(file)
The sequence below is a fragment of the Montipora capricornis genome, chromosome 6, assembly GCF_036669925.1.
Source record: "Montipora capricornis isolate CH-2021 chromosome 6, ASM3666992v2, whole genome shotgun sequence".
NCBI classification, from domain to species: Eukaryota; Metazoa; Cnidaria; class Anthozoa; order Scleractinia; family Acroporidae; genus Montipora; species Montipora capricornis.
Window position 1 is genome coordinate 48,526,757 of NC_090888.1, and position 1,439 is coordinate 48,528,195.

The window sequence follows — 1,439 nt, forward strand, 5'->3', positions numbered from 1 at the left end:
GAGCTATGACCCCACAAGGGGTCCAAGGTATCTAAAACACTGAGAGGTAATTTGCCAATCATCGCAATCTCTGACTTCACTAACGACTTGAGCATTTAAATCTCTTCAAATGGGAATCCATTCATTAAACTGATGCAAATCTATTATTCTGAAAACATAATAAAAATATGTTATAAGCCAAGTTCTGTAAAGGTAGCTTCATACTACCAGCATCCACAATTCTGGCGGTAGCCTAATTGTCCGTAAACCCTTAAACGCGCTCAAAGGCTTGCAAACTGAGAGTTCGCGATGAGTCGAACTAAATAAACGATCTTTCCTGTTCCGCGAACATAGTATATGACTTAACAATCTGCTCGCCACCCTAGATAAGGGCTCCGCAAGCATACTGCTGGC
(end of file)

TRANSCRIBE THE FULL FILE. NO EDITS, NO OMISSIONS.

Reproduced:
The sequence below is a fragment of the Montipora capricornis genome, chromosome 6, assembly GCF_036669925.1.
Source record: "Montipora capricornis isolate CH-2021 chromosome 6, ASM3666992v2, whole genome shotgun sequence".
NCBI classification, from domain to species: Eukaryota; Metazoa; Cnidaria; class Anthozoa; order Scleractinia; family Acroporidae; genus Montipora; species Montipora capricornis.
Window position 1 is genome coordinate 48,526,757 of NC_090888.1, and position 1,439 is coordinate 48,528,195.

The window sequence follows — 1,439 nt, forward strand, 5'->3', positions numbered from 1 at the left end:
GAGCTATGACCCCACAAGGGGTCCAAGGTATCTAAAACACTGAGAGGTAATTTGCCAATCATCGCAATCTCTGACTTCACTAACGACTTGAGCATTTAAATCTCTTCAAATGGGAATCCATTCATTAAACTGATGCAAATCTATTATTCTGAAAACATAATAAAAATATGTTATAAGCCAAGTTCTGTAAAGGTAGCTTCATACTACCAGCATCCACAATTCTGGCGGTAGCCTAATTGTCCGTAAACCCTTAAACGCGCTCAAAGGCTTGCAAACTGAGAGTTCGCGATGAGTCGAACTAAATAAACGATCTTTCCTGTTCCGCGAACATAGTATATGACTTAACAATCTGCTCGCCACCCTAGATAAGGGCTCCGCAAGCATACTGCTGGC